Note: This interview has been translated and edited for clarity.
When Min-seong “diem” Bae, Kyung-woo “CoMa” Son, and Young-jin “Gamsu” Noh sat down for an interview at the Atlanta Homestand, the Shanghai Dragons had just punched their ticket to Stage 3 playoffs. Shortly after, they would go on to defy all odds and claim the championship for themselves, taking down the New York Excelsior, Vancouver Titans, and San Francisco Shock along the way. At the time, however, all three were happy to focus on their fresh victory over the Philadelphia Fusion.
“Of course, I enjoyed the Widowmaker duel,” diem said when asked about his favorite part of the day. After a moment, he added sarcastically, “but I liked the ultra-exciting Zarya one-v-ones, too.”
The matchup proved one of the most anticipated games of the Atlanta Homestand, largely due to the storyline. With diem squaring off against his longtime friend and fellow DPS player Jae-hyeok “Carpe” Lee, fans of both teams kept their eyes out for a good fight. Sure enough, the two provided plenty of head-to-head fights, though diem’s teammates happily moved in to back up their star sniper when needed.
“He actually asked for the heals!” CoMa said.
“It’s like a mind game,” diem added. “Because then you have Carpe thinking ‘hey, where are my teammates? Where’s my backup?” After a match full of exciting fights, the Dragons pulled off a 3-1 win over the Fusion.
On the Road
Beyond the duel, the Dragons noted the enthusiastic support from the fans. In both of their matches, the crowd often cheered nearly as loudly as they had for the Reign, a fact that all three players said helped keep their spirits high.
“Even while we were playing the game on stage, we could hear the cheers,” CoMa said. “It gave us a lot of strength.” Gamsu agreed, adding that the team could feel the excitement after a big play, while diem said that the crowd’s support actually helped him play better.
Though the team didn’t get much time to explore Atlanta outside of the Cobb Energy Centre, they liked what they did see. “There’s a lot of green here, a lot of trees,” CoMa noted. “It’s very comfortable for my eyes.”
“It’s also really hot,” Gamsu added.
At the time, the league hadn’t yet announced the structure for season three. Still, the players looked ahead to the prospect of traveling for more games in the future. “I’m not sure what Shanghai will be like,” diem noted, “but I’m looking forward to being back in Korea.” With the new structure, the Dragons play in the Pacific East Division, joining the Chengdu Hunters, Guangzhou Charge, Hangzhou Spark, and Seoul Dynasty, so games in South Korea are on the horizon.
Looking Towards the Future
In the meantime, however, the team had stage playoffs to prepare for. When asked who they would most like to play if they reached the finals, all three agreed that they had eyes on the San Francisco Shock. Sure enough, the two teams met there on July 14. After an exciting seven-map series, the Dragons dethroned the Stage 2 champions, taking a 4-3 victory.
Looking past playoffs to Stage 4, the players seemed optimistic about the possibility of role lock, which was still unannounced at that point. “I’m looking forward to it,” CoMa said. “If role lock comes in, I get to use more Mercy.” Gamsu agreed, mentioning that he thinks it would make the games much more fun.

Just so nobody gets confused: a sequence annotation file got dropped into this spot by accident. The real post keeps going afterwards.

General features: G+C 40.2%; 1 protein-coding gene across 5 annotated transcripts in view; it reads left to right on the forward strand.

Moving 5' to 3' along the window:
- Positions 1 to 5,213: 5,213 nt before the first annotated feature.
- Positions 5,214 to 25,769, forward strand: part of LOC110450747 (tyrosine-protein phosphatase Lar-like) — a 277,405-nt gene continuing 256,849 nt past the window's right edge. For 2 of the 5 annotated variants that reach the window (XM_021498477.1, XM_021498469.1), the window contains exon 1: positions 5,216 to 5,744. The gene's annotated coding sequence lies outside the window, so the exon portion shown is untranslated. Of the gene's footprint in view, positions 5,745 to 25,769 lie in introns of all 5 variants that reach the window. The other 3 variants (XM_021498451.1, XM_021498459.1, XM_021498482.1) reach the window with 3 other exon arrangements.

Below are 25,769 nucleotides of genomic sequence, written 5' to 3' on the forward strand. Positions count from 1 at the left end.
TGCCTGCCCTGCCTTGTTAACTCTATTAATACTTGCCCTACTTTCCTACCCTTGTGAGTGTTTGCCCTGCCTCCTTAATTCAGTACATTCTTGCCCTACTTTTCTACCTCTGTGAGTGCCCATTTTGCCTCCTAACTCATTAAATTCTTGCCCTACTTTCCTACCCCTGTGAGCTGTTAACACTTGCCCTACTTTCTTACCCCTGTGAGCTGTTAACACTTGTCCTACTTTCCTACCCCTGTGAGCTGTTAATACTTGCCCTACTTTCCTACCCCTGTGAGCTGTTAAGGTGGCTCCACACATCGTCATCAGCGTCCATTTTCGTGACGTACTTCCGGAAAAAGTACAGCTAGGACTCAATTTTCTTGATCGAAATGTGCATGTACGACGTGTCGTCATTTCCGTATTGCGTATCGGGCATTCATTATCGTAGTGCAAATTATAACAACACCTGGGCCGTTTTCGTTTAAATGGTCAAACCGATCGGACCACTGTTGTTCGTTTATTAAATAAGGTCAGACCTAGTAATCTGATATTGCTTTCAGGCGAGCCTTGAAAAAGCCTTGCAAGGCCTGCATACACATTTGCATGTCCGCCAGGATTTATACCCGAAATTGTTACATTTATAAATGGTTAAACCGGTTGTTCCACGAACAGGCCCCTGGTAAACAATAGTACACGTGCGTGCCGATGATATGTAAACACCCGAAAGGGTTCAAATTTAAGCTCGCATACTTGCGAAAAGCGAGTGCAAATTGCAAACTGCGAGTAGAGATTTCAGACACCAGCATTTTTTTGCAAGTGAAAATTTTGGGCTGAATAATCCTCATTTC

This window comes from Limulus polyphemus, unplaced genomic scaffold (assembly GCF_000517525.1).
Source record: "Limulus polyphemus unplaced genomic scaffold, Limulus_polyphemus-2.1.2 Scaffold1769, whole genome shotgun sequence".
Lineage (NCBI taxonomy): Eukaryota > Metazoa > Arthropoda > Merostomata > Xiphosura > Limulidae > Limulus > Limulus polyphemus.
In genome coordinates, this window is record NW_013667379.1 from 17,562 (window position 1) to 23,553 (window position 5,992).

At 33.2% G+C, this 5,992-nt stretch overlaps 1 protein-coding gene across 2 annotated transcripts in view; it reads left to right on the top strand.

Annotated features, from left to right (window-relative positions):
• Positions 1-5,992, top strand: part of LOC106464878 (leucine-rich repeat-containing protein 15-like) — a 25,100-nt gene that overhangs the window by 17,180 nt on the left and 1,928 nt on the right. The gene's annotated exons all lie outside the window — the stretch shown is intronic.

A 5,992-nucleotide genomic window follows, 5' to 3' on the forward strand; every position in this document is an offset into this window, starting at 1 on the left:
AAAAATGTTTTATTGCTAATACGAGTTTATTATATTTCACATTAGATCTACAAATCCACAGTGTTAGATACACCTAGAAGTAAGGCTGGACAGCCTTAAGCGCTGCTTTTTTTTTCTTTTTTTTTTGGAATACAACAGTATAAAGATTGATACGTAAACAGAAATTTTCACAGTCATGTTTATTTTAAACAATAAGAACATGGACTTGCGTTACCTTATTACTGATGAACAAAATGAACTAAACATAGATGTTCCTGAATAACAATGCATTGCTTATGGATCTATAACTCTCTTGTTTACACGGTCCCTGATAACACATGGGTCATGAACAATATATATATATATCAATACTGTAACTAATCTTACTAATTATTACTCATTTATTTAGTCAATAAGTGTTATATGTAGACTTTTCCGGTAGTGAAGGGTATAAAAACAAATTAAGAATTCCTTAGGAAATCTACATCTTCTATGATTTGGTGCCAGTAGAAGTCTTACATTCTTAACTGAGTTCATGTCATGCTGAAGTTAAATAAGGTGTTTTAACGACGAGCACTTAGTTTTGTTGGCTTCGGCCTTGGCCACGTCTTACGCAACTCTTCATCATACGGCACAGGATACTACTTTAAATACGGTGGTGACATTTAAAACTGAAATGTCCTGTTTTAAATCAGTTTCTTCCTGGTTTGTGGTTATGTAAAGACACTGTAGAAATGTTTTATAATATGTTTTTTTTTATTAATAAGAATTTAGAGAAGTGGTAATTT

With their playoffs victory, the Shanghai Dragons sit at eighth place in the overall standings, giving them a chance to reach the top six and avoid having to win play-ins. When asked what his team needed to do to assure a seat at season playoffs, CoMa provided a straightforward answer.
“We just need to win,” he said with a laugh.
“Lots of practice,” diem elaborated. “We’ll do our best.”
A Burst of Confidence
Though they’ll certainly practice hard, the players are still confident in their chances moving forward. “If 2-2-2 role lock comes in, we’ll probably be a top-tier team,” diem remarked. Throughout the season, the Dragons have proven less reliant on a 3-3 composition, allowing Gamsu to show off his skill on Wrecking Ball and giving both diem and Jin-hyeok “DDing” Yang opportunities to shine on DPS. Between their on-stage experience and their recent results, many fans echo the sentiment that the Dragons will fare well with role lock in place.
When informed that members of the New York Excelsior expressed similar thoughts on their own chances with role lock, the Dragons were unfazed.
“We have a stronger Widowmaker, so we’ll probably still be better,” Gamsu said.
“We’ll definitely be better,” CoMa chimed in. Though the Shanghai Dragons and New York Excelsior don’t face off in the regular stage, they could very well meet again in playoffs and find out for sure.
With the results to back it up, it’s clear that the Dragons have earned their confidence. Still, when asked if there are any Widowmaker players in the league as good as him, diem hesitated for a moment – giving Gamsu a chance to chime in.
“What about Happy?” he asked with a grin, much to his teammate’s dismay. Jung-woo “Happy” Lee serves as the Widowmaker specialist for the Guangzhou Charge, who had beaten the Dragons with a 3-1 score the day before. Once he had recovered, diem shook his head in response to the original question.
Thank you very much to diem, CoMa, and Gamsu for talking to us at the Atlanta Homestand! Best of luck to the Shanghai Dragons in Stage 4!
Follow Darby on Twitter @soundchecck! She is happy to talk about anything she’s written! You can also get in touch with her on Discord (soundchecck#7242).
Featured image courtesy of Robert Paul for Blizzard Entertainment.
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